With advice from the UC Master Food Preservers, Katie Churchill stored some okra that she grew in her garden.

Katie Churchill, administrative officer and financial manager for UCCE Capitol Corridor: “I really appreciate the ANR Grows project! It allowed me to begin a project I probably would not have started on my own, and I enjoyed having something ‘new' to do at home while getting rewarded with lots of fresh fruit and vegetables. Additionally, my favorite was working with the UC Master Food Preservers of Solano and Yolo Counties for advice on how to safely pickle okra. With their instruction, I made four jars of pickled okra, which my family loves and we've already devoured three of the jars!” 

Minerva Gonzalez added plants to attract butterflies and hummingbirds to her garden.

Minerva Gonzalez, lab assistant III in Kern County: “Our garden this year provided us with plenty of vegetables and fruits. For the first time, we added a butterfly and hummingbird habitat.”

Emily Dimond grew her own tomatoes and basil for fresh caprese salad.

Emily Dimond, community education specialist II for the CalFresh Healthy Living Program in San Luis Obispo and Santa Barbara counties: “Thanks to the ANR Grows award, I was able to purchase tomato and basil seedlings and a bit of fertilizer to work on my garden. I made a tasty, fresh caprese salad with our harvest to share with my family. Thank you for helping me jump-start my garden and share delicious meals!”  

Elaine Silver's dog helped her grow cabbage.

Elaine Silver, CalFresh Healthy Living, UC nutrition educator for San Mateo-San Francisco counties: Because of the funds I received from UCANR, I was able to grow beautiful heads of cabbage! These pictures show how big they got! My dog loved being in the garden with me too!

Stephanie Rill and her daughter tended the garden together.

Stephanie Rill, UCCE entomology research associate in Kern County: “My daughter and I spent many hours in the garden planting, tending and harvesting. We have continued now with a fall garden and are still harvesting bell peppers from the spring. The funds helped us develop a drip system for the garden that helped so much this year.”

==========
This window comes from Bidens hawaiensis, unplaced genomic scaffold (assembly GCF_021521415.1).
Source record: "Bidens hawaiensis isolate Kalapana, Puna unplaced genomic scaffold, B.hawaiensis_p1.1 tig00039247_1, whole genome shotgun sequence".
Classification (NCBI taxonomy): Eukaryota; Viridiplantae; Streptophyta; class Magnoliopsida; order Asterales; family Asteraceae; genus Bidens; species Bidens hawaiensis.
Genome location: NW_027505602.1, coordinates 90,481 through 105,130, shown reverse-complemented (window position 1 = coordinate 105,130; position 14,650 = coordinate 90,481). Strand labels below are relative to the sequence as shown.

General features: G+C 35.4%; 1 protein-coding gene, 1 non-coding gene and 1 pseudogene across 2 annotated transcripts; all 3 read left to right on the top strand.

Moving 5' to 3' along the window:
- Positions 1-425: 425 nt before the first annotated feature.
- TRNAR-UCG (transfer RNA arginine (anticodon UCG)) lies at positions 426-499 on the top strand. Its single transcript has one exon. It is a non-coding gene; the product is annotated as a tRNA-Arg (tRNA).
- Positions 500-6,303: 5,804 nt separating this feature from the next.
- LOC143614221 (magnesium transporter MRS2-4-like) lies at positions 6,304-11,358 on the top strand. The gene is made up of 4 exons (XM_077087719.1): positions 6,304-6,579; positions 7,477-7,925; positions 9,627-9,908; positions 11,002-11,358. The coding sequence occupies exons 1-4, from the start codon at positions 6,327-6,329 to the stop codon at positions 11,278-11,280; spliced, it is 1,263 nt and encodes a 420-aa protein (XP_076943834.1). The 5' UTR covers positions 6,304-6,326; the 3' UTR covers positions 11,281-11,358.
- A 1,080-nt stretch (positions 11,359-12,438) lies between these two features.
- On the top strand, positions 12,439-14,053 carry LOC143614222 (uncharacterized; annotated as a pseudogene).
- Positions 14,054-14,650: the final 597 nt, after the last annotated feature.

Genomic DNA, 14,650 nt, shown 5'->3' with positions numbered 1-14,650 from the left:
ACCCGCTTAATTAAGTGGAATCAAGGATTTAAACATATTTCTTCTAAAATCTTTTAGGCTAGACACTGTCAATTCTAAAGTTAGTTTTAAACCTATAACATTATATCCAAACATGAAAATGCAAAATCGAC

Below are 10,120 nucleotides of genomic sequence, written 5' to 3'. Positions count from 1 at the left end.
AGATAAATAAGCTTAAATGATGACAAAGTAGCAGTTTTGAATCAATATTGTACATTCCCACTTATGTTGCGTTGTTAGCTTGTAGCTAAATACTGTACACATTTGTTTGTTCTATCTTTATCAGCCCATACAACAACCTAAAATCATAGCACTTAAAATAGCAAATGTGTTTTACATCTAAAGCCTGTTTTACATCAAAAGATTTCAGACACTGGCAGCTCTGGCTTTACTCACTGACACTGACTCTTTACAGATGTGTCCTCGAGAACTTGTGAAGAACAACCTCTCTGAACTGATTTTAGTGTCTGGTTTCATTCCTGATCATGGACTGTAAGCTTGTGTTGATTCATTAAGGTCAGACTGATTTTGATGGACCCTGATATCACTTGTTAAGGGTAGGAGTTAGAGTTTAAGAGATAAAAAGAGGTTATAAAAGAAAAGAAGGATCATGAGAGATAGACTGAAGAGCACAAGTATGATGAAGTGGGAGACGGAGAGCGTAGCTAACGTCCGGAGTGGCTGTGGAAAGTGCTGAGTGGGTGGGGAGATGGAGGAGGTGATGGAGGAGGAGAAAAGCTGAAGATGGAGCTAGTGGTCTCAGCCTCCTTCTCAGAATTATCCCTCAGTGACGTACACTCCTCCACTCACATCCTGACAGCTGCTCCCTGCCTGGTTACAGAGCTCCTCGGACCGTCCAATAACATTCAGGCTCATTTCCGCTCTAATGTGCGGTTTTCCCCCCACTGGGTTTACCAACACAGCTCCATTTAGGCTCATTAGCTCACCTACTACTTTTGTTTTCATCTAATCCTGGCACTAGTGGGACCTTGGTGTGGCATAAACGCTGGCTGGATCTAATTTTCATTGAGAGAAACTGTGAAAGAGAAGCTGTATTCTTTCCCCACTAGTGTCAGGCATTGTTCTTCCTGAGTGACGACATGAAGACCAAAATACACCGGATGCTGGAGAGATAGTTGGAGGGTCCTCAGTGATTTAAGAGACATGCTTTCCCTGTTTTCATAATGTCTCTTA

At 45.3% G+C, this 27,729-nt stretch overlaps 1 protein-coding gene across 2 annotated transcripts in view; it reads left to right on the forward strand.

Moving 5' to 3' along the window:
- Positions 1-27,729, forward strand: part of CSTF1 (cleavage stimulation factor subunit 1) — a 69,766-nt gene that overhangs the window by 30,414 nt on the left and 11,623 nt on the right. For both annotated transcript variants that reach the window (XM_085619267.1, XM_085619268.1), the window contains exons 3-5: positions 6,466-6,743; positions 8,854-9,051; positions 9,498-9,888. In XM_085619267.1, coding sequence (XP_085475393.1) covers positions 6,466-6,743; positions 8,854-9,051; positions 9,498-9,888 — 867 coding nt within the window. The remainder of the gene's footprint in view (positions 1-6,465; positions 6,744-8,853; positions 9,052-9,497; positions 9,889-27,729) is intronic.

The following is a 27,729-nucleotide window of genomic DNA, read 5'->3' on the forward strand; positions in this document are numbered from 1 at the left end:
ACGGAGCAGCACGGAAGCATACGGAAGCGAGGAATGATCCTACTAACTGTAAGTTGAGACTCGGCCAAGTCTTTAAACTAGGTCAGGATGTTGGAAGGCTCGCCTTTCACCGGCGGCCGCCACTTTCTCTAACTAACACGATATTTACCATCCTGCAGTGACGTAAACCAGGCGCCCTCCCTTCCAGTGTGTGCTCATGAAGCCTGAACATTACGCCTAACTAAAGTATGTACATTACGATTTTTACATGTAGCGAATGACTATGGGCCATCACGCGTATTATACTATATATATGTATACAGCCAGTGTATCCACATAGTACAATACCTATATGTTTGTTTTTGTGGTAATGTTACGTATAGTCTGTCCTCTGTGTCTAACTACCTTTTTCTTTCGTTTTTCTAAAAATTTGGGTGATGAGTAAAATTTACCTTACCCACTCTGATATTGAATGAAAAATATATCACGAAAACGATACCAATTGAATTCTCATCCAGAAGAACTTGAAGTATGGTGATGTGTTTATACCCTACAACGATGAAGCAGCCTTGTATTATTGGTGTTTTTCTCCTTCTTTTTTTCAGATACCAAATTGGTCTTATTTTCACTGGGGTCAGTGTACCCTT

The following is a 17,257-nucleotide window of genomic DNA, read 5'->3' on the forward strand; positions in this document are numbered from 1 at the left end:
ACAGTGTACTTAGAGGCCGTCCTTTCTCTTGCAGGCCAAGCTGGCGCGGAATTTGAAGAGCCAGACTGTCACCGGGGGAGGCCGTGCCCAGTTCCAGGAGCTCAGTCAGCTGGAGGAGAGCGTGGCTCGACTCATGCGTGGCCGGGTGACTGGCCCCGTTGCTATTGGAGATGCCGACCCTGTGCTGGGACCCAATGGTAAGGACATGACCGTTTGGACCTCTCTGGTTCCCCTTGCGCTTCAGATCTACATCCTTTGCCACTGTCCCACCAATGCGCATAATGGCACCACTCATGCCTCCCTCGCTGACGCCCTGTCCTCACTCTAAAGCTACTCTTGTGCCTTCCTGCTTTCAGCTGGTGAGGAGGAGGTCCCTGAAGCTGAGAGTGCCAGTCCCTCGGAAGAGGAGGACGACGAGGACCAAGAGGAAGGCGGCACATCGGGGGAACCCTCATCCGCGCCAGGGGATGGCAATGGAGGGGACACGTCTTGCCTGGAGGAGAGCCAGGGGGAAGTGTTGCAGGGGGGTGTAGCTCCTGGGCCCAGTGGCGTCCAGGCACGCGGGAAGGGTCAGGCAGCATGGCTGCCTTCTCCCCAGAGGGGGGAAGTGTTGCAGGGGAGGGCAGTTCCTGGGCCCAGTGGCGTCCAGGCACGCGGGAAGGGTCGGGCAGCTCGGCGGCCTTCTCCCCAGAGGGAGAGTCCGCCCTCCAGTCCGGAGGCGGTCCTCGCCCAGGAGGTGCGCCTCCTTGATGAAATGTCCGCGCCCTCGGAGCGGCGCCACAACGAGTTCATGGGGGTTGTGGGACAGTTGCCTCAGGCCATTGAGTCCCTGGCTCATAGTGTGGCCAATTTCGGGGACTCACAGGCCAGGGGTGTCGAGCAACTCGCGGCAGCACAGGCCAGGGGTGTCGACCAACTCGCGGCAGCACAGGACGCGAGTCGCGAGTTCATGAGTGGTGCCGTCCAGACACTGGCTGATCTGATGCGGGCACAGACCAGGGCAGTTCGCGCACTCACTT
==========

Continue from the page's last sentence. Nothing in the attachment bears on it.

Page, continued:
Dana Brady, climate-smart agriculture community education specialist in Glenn County: “I received a GROWS reimbursement this past spring and it helped kick start our garden – we went to the local Ace and bought some starter plants, tomato cages and some compost. From there we caught the gardening bug and kept expanding our garden into two raised troughs and 4 beds on the ground!”

Nicole Vital credits gardening with helping keep her mind and body healthy while pregnant during the pandemic.

Nicole Vital of the Nutrition Policy Institute: “I can't express how thankful I was this year to have the luxury of being able to supplement my meals with homegrown veggies. The ANR GROWS program encouraged me to broaden my garden to include much more than herbs. My family enjoyed a bountiful harvest of eggplants, beans, daikon, celery, tomatoes, tomatillos, cucumber, squash, and bell peppers. Working in the garden provided me with an outlet for stress from being pregnant during a pandemic in addition to moderate exercise, helping keep both my mind and body healthy during a difficult time. “

Gwen Conville has new respect for farmers after growing vegetables.

Gwen Conville, illustrator at Kearney Agricultural Research and Extension Center: “Very gratifying to get food from essentially nothing and know exactly where it came from and watch veggies mature. It wasn't all success, but gave me such an increased appreciation of farmers, especially small organic farmers. Anyone who eats should experience the same; there'd be less food waste if we realized how difficult it is to make food. Vegetables are a bargain. I don't know how growers make a profit on their products.  

Tammy Majcherek, community education specialist II for Orange County at South Coast Research & Extension Center: “Being able to create this small garden was a really nice diversion during this unusual time period with the added benefit of some fresh food.”

Yolanda Silva, UCCE nutrition educator for Alameda County, grew flowers as well as vegetables.

 

Posted on Friday, February 12, 2021 at 6:05 PM